I was making a cream sauce last night to put over tortellini. My choices of cream at the store were heavy whipping cream and half and half. I used both and it turned out watery. Which should I have used?

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    I agree with what @Escoce says in his answer. However, there could be other reasons depending on other ingredients, cooking time, etc. If you could edit your answer to give us more details we may be able to give you more help. For what it's worth, I use cream if I have it on hand, but more often use half and half simply because we always have it on hand. – Cindy Jan 12 '16 at 14:14
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    In most cream sauces, there's some sort of a thickener -- a roux, eggs (carbonara), cheese (alfredo), etc. In some cases, you finish cooking the pasta in the sauce, so you'll get the starch from the pasta as the thickener. You generally want to thicken it 'til it coats the back of a spoon. (even better, if you can swipe a line with your finger across the spoon, as the line stays) – Joe Jan 12 '16 at 14:58
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    What were the other ingredients in your recipe? – Erica Jan 12 '16 at 15:00
  • Why would you use half and half? It's half milk... Which isn't cream. – Catija Jan 12 '16 at 15:33

Tortellini is a typical pasta from the region on Emilia in Italy, a stronghold of Italian dairy. It is the region where Parmigiano cheese and the company Parmalat originated, for instance. It is also the region of Parma ham. No surprise this recipe brings all of that together.

The traditional recipe asks for Panna fresca liquida, which in Italy would look something like this, and would be in a refrigerated area in the supermarket. It has between 20-30% of fat and is fairly liquid.

The traditional recipe asks for cooked ham (optional), butter, Panna liquida fresca, Parmigiano, nutmeg, salt and pepper. Thus no flour. The trick for consistency is on the right quantity of Parmigiano (a lot!). After cooking the tortellini, drain well and mix in the sauce over low heat in a hob until the right consistency. The starch coming from the pasta will also help to thicken the sauce. One way to gauge is to first cook the pasta, add to the cooked cream and add Parmigiano over the low fire until you get the desired consistency.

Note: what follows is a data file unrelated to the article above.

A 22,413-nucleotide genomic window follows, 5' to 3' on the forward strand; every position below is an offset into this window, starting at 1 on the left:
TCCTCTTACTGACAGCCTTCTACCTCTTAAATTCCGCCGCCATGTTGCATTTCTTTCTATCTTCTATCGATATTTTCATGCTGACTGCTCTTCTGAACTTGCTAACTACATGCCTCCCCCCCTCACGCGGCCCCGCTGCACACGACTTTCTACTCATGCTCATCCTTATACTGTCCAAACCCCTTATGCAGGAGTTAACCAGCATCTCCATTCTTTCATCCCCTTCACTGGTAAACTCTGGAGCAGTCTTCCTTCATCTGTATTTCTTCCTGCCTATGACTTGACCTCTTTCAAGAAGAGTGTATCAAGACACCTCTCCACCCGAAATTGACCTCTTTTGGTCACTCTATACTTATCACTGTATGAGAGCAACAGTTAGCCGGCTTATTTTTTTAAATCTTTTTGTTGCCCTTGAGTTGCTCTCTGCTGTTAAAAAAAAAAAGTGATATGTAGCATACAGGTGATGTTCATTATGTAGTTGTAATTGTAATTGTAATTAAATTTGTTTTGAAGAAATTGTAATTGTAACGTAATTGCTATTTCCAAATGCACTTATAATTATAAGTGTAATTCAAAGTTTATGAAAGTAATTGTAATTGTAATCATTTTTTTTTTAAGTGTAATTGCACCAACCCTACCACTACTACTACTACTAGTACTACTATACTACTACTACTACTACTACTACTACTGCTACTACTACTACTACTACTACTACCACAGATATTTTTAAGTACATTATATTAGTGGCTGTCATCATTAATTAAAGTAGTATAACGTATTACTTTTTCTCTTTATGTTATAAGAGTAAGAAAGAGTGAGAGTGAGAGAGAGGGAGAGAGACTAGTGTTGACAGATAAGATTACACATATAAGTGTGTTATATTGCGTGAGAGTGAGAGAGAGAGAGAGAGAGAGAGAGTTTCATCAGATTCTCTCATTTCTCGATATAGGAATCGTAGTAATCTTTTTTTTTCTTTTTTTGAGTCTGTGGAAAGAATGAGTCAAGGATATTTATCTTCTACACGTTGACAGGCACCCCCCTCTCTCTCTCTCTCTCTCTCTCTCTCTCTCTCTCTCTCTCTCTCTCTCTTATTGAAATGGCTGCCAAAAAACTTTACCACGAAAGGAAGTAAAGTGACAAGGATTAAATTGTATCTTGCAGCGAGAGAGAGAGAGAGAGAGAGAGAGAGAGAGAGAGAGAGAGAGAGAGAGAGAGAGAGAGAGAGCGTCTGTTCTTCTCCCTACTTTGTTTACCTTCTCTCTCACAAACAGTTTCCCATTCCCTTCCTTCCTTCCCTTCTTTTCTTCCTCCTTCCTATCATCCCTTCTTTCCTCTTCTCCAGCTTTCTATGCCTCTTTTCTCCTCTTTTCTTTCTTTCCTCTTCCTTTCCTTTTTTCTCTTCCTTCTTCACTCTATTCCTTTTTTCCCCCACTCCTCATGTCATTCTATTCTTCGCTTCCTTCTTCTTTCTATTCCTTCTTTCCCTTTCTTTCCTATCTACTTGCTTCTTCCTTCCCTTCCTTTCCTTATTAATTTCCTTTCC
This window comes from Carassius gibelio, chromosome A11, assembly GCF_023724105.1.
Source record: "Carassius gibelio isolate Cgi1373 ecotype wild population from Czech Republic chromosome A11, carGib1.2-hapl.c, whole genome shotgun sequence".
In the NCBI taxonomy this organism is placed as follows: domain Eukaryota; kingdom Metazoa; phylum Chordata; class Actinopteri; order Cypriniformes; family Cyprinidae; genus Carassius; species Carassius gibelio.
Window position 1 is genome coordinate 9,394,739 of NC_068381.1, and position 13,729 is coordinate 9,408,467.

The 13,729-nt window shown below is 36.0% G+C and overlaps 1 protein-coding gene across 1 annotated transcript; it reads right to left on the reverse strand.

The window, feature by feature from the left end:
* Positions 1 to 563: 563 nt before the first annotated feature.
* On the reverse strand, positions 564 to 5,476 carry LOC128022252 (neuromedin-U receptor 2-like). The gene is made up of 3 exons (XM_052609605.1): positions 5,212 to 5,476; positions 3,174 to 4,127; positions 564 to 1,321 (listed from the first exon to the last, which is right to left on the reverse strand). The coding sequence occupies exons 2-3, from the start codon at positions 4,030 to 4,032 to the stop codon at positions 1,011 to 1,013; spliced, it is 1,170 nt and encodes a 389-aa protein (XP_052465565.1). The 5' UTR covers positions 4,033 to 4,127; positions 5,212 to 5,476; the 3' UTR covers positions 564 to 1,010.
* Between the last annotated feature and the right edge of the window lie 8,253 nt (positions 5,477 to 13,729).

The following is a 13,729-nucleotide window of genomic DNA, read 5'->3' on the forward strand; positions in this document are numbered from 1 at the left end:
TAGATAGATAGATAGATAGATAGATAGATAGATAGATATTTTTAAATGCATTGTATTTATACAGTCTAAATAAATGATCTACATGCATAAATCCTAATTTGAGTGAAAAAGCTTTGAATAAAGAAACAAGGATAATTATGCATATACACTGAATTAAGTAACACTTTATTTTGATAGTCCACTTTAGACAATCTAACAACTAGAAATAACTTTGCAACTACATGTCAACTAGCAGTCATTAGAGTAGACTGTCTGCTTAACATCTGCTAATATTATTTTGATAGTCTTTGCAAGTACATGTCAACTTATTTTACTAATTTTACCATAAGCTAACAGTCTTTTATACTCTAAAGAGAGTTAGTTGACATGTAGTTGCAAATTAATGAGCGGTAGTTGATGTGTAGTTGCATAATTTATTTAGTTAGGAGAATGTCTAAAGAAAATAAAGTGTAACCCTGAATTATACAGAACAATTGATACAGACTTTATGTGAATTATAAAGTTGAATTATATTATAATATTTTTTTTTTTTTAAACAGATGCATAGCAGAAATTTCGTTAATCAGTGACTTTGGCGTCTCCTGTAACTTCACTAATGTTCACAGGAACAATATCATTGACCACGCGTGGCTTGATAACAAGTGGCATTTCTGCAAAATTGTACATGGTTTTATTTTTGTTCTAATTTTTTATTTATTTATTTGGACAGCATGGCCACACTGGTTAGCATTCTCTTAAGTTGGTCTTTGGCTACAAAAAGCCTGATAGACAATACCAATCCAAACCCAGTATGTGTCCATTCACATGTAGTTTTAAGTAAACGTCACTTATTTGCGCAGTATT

The consistency is of course a question of taste. For example, in this recipe the famous Emilian chef Massimo Bottura uses 300g of Parmigiano (24 months) for 200g of cream. Very intense!


I can only guess based on what happened to you, but usually when a recipe calls for "cream" and don't distinguish, it usually means heavy whipping cream.

  • Why would it be whipping cream, if the recipe is not about whipping? The whipping cream I've seen in my supermarket tends to have extra stuff to ease the whipping, like thickeners. Though maybe this depends on the country... – hmijail mourns resignees Jun 28 '20 at 6:51
  • The only reason heavy whipping cream is stabilized is to prevent clotting in shipping and storage. – Escoce Jun 30 '20 at 14:03
  • I said thickeners, not stabilizers. In my experience, the creams that are sold as "whipping cream" have additional, specific additives, different to those in other creams. So it is not about "preventing clotting in shipping and storage". – hmijail mourns resignees Jun 30 '20 at 22:46

I use 35% whipping cream or 35% heavy cream for sauces (dairy section as well). If you want a thicker consistency, I have found adding arrowroot powder or flour is the best. You only need very little.

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